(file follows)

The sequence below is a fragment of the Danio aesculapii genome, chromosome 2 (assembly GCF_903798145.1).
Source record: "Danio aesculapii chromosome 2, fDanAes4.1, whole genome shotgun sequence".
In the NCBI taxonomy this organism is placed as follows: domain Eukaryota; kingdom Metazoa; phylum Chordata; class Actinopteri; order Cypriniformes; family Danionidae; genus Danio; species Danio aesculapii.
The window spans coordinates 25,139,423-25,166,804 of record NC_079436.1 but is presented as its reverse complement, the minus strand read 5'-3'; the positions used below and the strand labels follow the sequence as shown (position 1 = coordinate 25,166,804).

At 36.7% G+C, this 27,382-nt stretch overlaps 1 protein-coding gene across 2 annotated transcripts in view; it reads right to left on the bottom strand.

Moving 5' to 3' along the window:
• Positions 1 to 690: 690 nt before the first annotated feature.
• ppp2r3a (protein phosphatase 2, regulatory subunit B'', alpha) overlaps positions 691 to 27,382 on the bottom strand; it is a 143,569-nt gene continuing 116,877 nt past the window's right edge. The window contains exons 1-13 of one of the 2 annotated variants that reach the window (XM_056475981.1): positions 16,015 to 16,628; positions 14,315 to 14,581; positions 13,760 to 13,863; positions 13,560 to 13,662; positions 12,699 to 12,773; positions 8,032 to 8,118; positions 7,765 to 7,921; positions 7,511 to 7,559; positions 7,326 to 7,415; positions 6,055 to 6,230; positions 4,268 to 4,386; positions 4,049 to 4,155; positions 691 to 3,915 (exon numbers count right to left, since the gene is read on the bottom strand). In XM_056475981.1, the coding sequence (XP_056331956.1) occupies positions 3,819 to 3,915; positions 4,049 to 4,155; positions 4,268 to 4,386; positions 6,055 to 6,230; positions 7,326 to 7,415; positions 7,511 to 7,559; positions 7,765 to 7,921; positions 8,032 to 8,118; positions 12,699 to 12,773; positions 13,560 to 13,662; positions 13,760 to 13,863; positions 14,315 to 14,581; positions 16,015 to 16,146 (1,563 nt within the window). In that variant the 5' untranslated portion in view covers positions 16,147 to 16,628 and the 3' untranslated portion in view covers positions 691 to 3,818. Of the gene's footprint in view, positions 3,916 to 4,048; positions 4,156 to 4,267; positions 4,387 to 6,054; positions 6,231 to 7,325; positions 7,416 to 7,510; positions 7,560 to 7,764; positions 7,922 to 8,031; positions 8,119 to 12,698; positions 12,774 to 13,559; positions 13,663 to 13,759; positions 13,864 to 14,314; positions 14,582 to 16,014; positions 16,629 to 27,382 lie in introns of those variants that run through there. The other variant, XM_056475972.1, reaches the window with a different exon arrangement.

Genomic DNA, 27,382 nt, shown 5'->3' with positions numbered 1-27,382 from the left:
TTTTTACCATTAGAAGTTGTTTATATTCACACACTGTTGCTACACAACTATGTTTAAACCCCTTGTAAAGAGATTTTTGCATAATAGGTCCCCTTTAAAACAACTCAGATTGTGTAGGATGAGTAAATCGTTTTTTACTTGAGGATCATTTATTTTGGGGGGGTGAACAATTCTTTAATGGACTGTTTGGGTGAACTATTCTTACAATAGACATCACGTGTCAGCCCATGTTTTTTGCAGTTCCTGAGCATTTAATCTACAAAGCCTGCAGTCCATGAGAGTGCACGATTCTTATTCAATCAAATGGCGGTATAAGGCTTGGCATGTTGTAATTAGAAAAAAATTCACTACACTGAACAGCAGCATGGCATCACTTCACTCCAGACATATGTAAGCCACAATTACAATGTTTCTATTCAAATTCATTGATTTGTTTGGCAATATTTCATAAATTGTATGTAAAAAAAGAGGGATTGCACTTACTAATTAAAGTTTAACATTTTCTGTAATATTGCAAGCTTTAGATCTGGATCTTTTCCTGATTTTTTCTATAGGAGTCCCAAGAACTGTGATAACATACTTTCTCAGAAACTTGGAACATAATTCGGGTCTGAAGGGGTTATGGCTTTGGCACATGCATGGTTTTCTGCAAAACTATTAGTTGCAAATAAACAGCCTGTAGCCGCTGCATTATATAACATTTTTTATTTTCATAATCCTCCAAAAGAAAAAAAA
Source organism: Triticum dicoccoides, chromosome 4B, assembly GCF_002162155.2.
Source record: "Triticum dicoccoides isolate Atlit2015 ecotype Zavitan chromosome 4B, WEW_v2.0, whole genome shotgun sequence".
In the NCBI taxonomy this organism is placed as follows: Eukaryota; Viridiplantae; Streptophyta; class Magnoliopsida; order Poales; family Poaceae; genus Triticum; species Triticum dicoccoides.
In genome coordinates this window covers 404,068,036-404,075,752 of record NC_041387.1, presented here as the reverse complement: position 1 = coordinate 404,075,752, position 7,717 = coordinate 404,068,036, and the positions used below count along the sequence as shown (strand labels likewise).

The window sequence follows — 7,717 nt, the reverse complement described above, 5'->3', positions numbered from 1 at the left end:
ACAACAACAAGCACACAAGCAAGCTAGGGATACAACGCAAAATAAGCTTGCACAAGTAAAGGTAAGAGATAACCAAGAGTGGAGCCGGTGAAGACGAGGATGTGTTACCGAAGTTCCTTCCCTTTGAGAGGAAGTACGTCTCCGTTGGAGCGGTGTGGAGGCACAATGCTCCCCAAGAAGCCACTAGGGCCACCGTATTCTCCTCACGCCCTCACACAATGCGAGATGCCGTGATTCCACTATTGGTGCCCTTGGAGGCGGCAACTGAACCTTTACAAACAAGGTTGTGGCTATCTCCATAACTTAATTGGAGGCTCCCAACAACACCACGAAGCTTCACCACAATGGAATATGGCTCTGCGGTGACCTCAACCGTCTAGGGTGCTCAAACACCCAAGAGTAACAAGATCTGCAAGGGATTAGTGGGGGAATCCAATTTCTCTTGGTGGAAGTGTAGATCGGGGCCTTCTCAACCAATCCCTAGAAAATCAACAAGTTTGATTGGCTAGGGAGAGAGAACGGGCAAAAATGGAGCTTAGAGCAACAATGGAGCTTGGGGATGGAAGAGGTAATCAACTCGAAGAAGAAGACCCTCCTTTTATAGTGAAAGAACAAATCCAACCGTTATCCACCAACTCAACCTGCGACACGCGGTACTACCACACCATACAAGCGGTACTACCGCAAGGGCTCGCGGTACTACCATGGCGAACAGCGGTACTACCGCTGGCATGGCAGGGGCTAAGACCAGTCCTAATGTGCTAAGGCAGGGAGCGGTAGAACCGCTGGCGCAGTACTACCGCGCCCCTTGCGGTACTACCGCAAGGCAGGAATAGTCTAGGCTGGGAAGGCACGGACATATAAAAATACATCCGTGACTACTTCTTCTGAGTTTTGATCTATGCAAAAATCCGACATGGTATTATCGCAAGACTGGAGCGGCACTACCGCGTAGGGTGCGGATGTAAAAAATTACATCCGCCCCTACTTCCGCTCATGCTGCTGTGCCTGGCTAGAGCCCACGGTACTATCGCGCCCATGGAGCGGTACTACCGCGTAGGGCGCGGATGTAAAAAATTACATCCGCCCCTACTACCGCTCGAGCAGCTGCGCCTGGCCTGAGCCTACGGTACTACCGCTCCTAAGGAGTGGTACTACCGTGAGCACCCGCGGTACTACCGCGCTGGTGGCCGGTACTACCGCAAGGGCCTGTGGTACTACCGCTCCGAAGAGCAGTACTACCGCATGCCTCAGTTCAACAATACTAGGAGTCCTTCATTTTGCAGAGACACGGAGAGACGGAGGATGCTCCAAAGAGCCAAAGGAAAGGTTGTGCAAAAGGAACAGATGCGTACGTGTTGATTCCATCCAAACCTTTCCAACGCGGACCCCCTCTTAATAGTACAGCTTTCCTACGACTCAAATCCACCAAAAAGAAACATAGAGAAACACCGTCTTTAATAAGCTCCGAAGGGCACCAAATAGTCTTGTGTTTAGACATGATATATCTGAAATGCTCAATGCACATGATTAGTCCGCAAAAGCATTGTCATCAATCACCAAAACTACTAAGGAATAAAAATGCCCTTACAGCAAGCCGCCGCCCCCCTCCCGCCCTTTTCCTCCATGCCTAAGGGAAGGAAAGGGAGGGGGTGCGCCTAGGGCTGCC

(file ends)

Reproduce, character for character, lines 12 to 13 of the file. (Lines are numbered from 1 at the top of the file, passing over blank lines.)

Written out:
Source record: "Triticum dicoccoides isolate Atlit2015 ecotype Zavitan chromosome 4B, WEW_v2.0, whole genome shotgun sequence".
In the NCBI taxonomy this organism is placed as follows: Eukaryota; Viridiplantae; Streptophyta; class Magnoliopsida; order Poales; family Poaceae; genus Triticum; species Triticum dicoccoides.